Shrinking hope yields a rally

Prospects for the NSW grain harvest are declining by the day pushing prices up as the market responds


Markets
Rain came too late for many winter crops and Soaring fodder prices has seen many east coast farmers choose to cut wheat, barley and canola crops for hay.

Rain came too late for many winter crops and Soaring fodder prices has seen many east coast farmers choose to cut wheat, barley and canola crops for hay.

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Shrinking expectations for Australia’s 2018 winter grain harvest appears to be the catalyst for last week’s five per cent rally in Australian grain prices.

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Wheat and barley prices were sharply higher last week as expectations for the upcoming harvest tumble. ASX wheat futures for a January delivery ended last week $20 higher at $445 a tonne while barley jumped $38 to $438 a tonne. 

Strength in grain futures were reflective of the underlying cash prices. APW multigrade wheat into Newcastle and Port Kembla jumped by $40 to more than $470 to $475 port. Similar increases across all states were seen in wheat and barley. Canola was $13 higher at $640 delivered Newcastle.

Shrinking expectations for Australia’s 2018 winter grain harvest appears to be the catalyst for last week’s five per cent rally in Australian grain prices. 

Stock feeders, hoping for cooling prices, emerged as buyers rather than risk even higher prices at harvest.

Significantly below average September rainfall, and widespread frosts have seen expectations for Australia’s grain harvest continue to erode in recent weeks. ABARES, Australia’s government crop forecaster, estimated the Australian wheat crop at 19.1 million tonnes in mid-September, but most now see this as optimistic. 

Significantly below average September rainfall, and widespread frosts has seen expectations for Australia’s grain harvest continue to erode in recent weeks

Prospects for the NSW grain harvest are declining by the day. Hopes of September rain have all but vanished with most areas recording less than 50 per cent of the monthly normal. ABARES pegged the NSW wheat crop at 2.5 million tonnes and barley at 760,000 tonnes.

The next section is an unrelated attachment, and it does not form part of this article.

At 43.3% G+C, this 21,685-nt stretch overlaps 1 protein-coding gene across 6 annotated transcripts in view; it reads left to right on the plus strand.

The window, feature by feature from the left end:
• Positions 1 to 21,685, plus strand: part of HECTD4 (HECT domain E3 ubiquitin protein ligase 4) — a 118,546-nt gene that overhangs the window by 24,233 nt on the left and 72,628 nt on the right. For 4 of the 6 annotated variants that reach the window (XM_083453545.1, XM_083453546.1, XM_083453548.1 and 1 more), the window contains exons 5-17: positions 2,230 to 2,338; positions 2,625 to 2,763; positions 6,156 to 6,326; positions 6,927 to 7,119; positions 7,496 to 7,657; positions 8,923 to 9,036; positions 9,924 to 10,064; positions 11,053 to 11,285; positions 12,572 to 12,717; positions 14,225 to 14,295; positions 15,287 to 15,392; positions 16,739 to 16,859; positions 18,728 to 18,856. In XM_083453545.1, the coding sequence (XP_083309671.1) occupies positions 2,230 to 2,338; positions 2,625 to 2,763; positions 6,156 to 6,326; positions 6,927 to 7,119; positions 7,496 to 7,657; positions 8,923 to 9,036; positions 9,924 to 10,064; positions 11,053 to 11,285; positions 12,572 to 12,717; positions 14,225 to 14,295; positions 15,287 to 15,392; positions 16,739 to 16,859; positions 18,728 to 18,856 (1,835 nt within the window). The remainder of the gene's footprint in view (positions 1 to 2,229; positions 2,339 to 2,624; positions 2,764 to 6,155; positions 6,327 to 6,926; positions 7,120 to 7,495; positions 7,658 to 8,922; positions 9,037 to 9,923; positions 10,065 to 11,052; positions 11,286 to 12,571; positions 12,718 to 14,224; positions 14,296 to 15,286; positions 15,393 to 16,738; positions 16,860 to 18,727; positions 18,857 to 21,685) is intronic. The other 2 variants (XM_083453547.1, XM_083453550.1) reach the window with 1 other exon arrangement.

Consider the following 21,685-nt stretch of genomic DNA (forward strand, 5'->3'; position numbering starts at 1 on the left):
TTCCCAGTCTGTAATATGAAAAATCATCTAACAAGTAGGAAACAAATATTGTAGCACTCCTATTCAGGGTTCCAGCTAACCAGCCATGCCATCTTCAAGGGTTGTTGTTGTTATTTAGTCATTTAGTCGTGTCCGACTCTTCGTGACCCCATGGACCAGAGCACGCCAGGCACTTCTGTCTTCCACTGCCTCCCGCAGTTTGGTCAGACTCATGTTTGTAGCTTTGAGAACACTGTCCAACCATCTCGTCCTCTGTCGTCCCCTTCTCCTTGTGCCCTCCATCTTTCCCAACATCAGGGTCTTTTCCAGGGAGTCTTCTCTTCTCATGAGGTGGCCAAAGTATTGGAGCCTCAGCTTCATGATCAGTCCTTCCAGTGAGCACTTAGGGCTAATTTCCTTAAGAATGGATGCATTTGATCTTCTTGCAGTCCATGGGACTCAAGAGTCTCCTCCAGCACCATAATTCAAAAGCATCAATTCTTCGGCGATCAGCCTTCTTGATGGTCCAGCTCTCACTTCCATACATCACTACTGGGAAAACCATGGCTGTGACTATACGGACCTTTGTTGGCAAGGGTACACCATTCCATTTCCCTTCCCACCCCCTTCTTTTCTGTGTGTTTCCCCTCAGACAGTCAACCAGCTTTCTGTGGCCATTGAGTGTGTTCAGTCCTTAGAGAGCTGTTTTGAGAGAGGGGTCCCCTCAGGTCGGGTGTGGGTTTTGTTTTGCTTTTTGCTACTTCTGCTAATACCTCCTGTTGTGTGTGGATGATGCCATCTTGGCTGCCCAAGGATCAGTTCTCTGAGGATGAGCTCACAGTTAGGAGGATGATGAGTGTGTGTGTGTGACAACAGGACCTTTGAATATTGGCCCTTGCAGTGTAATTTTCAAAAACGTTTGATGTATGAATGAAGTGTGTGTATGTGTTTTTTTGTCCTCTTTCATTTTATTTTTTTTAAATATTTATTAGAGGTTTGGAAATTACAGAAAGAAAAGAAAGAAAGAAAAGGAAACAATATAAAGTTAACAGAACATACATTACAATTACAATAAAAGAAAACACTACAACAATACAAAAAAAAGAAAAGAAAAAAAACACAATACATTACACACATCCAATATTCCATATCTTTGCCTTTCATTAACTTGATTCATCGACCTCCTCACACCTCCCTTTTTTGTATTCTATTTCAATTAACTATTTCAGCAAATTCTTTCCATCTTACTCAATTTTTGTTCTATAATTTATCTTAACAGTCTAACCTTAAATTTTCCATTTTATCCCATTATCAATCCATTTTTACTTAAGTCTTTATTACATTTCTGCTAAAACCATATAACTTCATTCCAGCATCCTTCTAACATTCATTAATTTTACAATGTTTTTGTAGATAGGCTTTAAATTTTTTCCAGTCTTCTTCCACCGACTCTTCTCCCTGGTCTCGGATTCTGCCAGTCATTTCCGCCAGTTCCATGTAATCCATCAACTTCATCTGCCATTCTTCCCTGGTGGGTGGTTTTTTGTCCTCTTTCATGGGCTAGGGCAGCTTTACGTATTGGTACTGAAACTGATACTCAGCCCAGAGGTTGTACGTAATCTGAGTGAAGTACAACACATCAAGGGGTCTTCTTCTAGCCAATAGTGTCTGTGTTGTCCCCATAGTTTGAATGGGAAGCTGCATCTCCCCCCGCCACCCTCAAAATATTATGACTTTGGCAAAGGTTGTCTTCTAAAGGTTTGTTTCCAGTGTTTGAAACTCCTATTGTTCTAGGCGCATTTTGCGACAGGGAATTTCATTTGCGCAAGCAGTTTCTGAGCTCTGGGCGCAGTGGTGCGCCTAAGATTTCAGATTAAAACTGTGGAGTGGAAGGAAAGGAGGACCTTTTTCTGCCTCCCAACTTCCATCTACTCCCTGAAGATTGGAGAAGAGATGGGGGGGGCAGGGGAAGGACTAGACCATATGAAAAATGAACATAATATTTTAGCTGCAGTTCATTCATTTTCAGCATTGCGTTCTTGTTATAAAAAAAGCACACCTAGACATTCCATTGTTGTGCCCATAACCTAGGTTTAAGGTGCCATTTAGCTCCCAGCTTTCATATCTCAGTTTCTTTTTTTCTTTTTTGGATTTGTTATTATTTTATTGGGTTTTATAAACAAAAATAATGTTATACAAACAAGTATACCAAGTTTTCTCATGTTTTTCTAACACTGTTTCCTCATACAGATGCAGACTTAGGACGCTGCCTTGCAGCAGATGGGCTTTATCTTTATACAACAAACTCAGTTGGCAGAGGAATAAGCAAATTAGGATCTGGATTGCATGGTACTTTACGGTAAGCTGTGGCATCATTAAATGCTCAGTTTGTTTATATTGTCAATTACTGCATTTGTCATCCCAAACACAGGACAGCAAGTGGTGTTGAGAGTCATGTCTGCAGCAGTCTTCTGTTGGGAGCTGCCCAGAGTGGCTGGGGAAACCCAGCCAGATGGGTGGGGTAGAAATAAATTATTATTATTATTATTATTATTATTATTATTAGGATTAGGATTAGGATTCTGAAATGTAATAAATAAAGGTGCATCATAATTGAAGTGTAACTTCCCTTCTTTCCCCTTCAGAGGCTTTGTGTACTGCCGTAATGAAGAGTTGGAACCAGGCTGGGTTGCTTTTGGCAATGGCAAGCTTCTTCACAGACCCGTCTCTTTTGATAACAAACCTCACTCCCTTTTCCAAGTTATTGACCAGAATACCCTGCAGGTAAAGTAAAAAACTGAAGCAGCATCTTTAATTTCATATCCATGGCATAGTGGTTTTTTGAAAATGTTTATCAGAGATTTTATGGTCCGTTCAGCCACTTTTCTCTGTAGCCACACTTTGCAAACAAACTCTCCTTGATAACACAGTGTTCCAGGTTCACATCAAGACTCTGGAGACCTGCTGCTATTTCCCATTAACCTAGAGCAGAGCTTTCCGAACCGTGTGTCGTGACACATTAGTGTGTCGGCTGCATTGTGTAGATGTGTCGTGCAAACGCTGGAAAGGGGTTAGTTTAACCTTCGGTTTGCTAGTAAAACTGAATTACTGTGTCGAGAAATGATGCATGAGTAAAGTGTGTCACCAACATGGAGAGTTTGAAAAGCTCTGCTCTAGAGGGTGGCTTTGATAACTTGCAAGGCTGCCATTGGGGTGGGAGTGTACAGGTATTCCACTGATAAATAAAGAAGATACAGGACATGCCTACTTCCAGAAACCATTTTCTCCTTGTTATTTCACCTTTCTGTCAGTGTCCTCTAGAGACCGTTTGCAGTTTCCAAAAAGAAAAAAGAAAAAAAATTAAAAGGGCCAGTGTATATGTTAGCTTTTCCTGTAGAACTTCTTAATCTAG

Most of the state’s farmers have already written off the 2018 season except for the odd irrigated crop. Crops have either perished or don’t warrant harvesting. 

The southern slopes, one of the only areas that still intends to harvest crops, are losing yield by the day. These areas will still benefit from October rain but yield potential is slipping. Farmers in the Young and Harden areas have started to cut canola crops for hay and are contemplating the same for cereal crops. 

Soaring fodder prices has seen many east coast farmers choose to cut wheat, barley and canola crops for hay instead of harvesting them for grain. Some areas in southern NSW and Victoria have seen as much as a quarter of the cereal crops cut this way.

After a promising start to the season, Western Australia’s production estimates are also in retreat following widespread frosts and virtually no September rain. Above average winter rainfall in the West had forecasters tipping a near record wheat crop of more than 10 million tonnes, but the unfavourable early spring wheat may see the final crop slip below 9 million tonnes.

Warmer temperatures are also eroding yield prospects in the West with daytime temperatures already holding in the low 30’s in the northern areas. 

Increasingly, the focus of the Western Australian crop is shipping wheat and barley to the east coast rather than its Southeast Asian customers. More than three-quarters of a million tonnes of grain has been shipped into Queensland and NSW in the past three months and this pattern is expected to continue indefinitely. 

Further general yield declines are now seen as unavoidable with the forecasts showing no sign of rain through to early October. Many traders are now pegging the Australian wheat crop at 17 to 18 million tonnes, with some saying it will be less than 17 million tonnes when harvest commences.

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